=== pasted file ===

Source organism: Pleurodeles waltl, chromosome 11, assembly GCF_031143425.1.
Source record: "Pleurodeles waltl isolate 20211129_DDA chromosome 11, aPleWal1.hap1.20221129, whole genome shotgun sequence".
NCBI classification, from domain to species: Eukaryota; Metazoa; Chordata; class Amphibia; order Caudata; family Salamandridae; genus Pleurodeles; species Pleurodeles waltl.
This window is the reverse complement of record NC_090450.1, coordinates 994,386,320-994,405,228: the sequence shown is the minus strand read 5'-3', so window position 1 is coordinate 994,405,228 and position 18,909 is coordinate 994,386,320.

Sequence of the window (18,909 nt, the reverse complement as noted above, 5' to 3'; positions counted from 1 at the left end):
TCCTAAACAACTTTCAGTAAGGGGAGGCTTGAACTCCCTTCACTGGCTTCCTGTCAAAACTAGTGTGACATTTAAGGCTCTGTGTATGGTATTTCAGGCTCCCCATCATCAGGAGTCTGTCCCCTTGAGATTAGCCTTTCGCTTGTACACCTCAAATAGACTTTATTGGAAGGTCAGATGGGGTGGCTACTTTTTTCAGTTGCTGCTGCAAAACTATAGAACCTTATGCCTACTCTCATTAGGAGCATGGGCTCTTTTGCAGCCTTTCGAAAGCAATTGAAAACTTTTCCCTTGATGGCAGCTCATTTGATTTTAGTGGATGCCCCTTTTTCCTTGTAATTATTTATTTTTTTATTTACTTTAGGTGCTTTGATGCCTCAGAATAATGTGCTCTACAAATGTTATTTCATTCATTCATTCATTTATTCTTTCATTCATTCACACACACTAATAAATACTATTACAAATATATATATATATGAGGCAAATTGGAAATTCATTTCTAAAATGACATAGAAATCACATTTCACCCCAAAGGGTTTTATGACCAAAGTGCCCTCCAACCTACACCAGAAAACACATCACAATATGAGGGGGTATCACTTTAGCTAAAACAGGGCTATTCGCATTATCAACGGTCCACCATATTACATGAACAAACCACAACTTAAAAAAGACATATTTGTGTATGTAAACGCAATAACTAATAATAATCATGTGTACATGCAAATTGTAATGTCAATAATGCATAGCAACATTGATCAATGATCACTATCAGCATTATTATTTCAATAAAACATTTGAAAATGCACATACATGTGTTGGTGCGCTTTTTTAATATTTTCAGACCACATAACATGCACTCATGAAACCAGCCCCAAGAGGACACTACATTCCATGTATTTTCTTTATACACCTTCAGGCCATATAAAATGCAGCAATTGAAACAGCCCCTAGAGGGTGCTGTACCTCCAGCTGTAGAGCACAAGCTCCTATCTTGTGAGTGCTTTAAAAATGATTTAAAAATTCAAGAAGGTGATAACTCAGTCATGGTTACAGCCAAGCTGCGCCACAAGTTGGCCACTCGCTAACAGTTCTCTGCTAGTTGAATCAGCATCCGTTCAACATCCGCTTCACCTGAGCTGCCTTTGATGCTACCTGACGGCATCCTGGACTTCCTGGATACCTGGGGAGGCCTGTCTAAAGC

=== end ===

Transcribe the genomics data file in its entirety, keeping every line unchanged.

Source organism: Pleurodeles waltl, chromosome 11, assembly GCF_031143425.1.
Source record: "Pleurodeles waltl isolate 20211129_DDA chromosome 11, aPleWal1.hap1.20221129, whole genome shotgun sequence".
NCBI classification, from domain to species: Eukaryota; Metazoa; Chordata; class Amphibia; order Caudata; family Salamandridae; genus Pleurodeles; species Pleurodeles waltl.
This window is the reverse complement of record NC_090450.1, coordinates 994,386,320-994,405,228: the sequence shown is the minus strand read 5'-3', so window position 1 is coordinate 994,405,228 and position 18,909 is coordinate 994,386,320.

Sequence of the window (18,909 nt, the reverse complement as noted above, 5' to 3'; positions counted from 1 at the left end):
TCCTAAACAACTTTCAGTAAGGGGAGGCTTGAACTCCCTTCACTGGCTTCCTGTCAAAACTAGTGTGACATTTAAGGCTCTGTGTATGGTATTTCAGGCTCCCCATCATCAGGAGTCTGTCCCCTTGAGATTAGCCTTTCGCTTGTACACCTCAAATAGACTTTATTGGAAGGTCAGATGGGGTGGCTACTTTTTTCAGTTGCTGCTGCAAAACTATAGAACCTTATGCCTACTCTCATTAGGAGCATGGGCTCTTTTGCAGCCTTTCGAAAGCAATTGAAAACTTTTCCCTTGATGGCAGCTCATTTGATTTTAGTGGATGCCCCTTTTTCCTTGTAATTATTTATTTTTTTATTTACTTTAGGTGCTTTGATGCCTCAGAATAATGTGCTCTACAAATGTTATTTCATTCATTCATTCATTTATTCTTTCATTCATTCACACACACTAATAAATACTATTACAAATATATATATATATGAGGCAAATTGGAAATTCATTTCTAAAATGACATAGAAATCACATTTCACCCCAAAGGGTTTTATGACCAAAGTGCCCTCCAACCTACACCAGAAAACACATCACAATATGAGGGGGTATCACTTTAGCTAAAACAGGGCTATTCGCATTATCAACGGTCCACCATATTACATGAACAAACCACAACTTAAAAAAGACATATTTGTGTATGTAAACGCAATAACTAATAATAATCATGTGTACATGCAAATTGTAATGTCAATAATGCATAGCAACATTGATCAATGATCACTATCAGCATTATTATTTCAATAAAACATTTGAAAATGCACATACATGTGTTGGTGCGCTTTTTTAATATTTTCAGACCACATAACATGCACTCATGAAACCAGCCCCAAGAGGACACTACATTCCATGTATTTTCTTTATACACCTTCAGGCCATATAAAATGCAGCAATTGAAACAGCCCCTAGAGGGTGCTGTACCTCCAGCTGTAGAGCACAAGCTCCTATCTTGTGAGTGCTTTAAAAATGATTTAAAAATTCAAGAAGGTGATAACTCAGTCATGGTTACAGCCAAGCTGCGCCACAAGTTGGCCACTCGCTAACAGTTCTCTGCTAGTTGAATCAGCATCCGTTCAACATCCGCTTCACCTGAGCTGCCTTTGATGCTACCTGACGGCATCCTGGACTTCCTGGATACCTGGGGAGGCCTGTCTAAAGC